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B Ab = a + b

  1. Dec 22, 2016 #1
    There is the equation

    ab = a + b (the solutions have to be integers)

    A solution to this is a= b= 2.

    What are other solutions? Are there other solutions?
     
  2. jcsd
  3. Dec 22, 2016 #2

    Orodruin

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    Why don't you solve for b in terms of a and think about what would be necessary for b to be an integer if a is?
     
  4. Dec 22, 2016 #3

    blue_leaf77

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    One more.
     
  5. Dec 22, 2016 #4
    it would be that

    b= a / (a - 1)
    thus b has to be a multiple of a - 1

    I assume that the other solution is a=b=0
     
  6. Dec 22, 2016 #5

    Orodruin

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    No, it is ##a## that needs to be a multiple of ##a-1## in order for ##b## to be an integer!
     
  7. Dec 22, 2016 #6
    what pairs of integers satisfy that? I can't for the life of me think of any!
     
  8. Dec 22, 2016 #7

    jedishrfu

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    Did you try to simply insert common integers into the equation?

    You got one solution of a=b=2 from a^2=(a+a) which can be converted to a quadratic expression to factor right?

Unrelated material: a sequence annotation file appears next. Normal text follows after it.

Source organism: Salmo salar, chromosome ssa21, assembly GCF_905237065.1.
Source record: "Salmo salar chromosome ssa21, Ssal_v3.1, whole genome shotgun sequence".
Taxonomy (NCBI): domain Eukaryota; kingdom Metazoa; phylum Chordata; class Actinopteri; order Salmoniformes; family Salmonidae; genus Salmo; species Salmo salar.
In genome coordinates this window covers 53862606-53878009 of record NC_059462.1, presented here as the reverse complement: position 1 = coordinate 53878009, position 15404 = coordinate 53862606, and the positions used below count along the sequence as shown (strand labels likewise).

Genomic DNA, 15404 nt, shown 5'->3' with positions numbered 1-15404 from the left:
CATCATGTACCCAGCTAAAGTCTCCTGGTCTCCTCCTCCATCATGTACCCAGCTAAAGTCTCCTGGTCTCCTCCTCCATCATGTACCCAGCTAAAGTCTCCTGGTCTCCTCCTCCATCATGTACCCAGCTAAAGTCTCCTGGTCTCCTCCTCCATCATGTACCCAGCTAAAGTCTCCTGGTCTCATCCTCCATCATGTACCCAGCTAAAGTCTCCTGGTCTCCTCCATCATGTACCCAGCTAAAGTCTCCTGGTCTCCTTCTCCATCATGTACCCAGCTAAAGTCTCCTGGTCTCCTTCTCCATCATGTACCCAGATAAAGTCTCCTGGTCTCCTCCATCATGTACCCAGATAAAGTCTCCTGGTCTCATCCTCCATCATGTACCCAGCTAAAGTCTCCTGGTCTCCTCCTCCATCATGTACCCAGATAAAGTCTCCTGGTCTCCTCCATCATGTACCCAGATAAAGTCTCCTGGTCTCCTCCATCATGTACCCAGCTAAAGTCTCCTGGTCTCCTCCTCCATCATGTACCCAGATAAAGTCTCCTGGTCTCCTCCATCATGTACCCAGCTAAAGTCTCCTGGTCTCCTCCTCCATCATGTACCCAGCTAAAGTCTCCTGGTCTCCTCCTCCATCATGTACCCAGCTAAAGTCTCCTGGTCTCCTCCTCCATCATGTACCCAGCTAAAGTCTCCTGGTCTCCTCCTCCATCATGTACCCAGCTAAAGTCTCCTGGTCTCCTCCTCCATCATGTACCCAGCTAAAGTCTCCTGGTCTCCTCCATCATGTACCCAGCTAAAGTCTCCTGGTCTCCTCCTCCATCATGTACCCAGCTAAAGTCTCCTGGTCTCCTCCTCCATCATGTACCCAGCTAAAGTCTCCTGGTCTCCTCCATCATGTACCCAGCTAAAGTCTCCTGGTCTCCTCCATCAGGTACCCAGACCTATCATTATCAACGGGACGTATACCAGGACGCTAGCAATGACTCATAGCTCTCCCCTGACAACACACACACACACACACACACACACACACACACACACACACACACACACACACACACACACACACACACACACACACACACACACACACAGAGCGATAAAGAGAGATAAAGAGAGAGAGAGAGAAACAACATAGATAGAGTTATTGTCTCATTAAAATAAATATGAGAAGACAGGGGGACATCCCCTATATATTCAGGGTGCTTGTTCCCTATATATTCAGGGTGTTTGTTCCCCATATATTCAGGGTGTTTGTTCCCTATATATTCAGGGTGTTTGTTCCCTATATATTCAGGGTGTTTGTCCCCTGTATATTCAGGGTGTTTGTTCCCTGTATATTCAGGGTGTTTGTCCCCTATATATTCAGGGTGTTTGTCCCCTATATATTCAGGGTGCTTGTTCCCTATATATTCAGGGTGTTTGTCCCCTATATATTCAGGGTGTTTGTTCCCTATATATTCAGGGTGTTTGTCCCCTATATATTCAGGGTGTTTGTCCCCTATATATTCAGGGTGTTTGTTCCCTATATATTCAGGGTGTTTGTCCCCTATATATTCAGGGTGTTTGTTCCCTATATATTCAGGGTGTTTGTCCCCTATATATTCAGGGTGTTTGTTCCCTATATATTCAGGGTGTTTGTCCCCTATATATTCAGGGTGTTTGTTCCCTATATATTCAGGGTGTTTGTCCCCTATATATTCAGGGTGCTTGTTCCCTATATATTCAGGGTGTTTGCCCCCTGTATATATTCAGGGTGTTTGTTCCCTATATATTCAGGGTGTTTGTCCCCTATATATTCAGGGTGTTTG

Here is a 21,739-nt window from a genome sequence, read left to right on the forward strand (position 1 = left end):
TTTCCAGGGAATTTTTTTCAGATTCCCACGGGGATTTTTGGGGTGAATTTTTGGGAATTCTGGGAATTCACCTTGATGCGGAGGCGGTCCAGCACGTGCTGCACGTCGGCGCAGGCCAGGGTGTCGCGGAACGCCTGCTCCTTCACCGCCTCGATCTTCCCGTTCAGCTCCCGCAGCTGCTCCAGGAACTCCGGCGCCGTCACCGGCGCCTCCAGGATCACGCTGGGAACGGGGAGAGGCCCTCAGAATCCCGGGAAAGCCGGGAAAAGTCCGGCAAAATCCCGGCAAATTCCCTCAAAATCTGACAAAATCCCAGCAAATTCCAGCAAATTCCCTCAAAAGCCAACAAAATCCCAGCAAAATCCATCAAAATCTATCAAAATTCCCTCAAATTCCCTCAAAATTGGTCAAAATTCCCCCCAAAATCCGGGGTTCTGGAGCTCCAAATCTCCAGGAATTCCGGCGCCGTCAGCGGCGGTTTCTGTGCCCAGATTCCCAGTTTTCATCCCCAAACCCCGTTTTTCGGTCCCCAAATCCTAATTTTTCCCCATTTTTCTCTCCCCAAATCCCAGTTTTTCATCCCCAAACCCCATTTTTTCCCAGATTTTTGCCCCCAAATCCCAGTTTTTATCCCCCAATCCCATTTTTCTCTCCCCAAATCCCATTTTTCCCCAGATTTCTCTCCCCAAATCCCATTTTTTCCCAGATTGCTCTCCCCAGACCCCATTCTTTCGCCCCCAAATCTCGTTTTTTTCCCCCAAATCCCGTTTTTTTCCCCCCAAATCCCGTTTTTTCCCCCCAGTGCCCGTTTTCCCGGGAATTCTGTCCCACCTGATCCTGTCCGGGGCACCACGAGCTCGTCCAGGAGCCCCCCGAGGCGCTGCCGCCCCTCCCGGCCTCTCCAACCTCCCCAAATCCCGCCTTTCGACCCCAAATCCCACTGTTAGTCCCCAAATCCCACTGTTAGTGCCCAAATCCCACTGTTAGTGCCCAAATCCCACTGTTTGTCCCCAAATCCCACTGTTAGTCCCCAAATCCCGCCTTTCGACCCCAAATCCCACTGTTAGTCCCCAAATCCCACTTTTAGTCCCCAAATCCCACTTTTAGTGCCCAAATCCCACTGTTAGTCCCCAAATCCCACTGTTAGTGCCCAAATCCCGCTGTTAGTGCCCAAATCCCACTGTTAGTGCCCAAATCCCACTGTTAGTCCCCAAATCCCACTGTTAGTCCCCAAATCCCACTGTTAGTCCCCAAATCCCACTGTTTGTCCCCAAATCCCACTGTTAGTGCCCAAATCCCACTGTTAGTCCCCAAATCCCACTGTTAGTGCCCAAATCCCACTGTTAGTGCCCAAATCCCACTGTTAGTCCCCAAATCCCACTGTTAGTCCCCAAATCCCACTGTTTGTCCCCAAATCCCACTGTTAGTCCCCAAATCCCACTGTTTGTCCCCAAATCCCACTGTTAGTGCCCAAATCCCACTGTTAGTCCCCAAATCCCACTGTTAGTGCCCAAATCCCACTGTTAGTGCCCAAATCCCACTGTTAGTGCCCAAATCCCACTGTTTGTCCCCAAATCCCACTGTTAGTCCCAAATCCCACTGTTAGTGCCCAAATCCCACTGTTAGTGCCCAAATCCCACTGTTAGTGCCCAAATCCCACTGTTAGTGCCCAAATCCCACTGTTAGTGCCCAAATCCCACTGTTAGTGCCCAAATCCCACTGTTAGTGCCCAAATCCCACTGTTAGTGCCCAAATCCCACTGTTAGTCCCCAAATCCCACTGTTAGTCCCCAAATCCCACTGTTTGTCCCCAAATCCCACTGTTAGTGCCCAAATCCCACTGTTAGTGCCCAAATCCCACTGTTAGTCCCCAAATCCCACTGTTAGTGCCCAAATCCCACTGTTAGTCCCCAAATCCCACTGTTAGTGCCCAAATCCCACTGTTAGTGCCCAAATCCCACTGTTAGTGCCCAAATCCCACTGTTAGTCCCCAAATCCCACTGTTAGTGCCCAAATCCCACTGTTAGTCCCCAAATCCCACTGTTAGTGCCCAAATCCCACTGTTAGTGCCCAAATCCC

9. Dec 22, 2016 #8

    fresh_42

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    So prove it.
    ##a## being a multilple of ##a-1## means ##a=b\cdot (a-1)## and since ##a## is the greater number, ##b## has to be positive.
    Can you show why ##b## cannot be greater than ##2##?
     
  10. Dec 22, 2016 #9
    if b is greater than 2, say 3, then a= 3a - 3. no integer satisfies this from 1 to 10 and has a gets bigger the 3 is a smaller proportion of a so it can be assumed that this is the case
     
  11. Dec 22, 2016 #10

    fresh_42

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    Well, .... yes. But the restriction to numbers until ##10## lacks a bit of rigor. ##a=b(a-1) > 2(a-1) = 2a -2## and thus ##a<2## would be more general and also leaves you with the cases ##a \in \{0,1\}\, ##or## \, b \in \{0,1,2\}## which you can handle manually. Or you proceed along the lines @jedishrfu has pointed out in #7.
     
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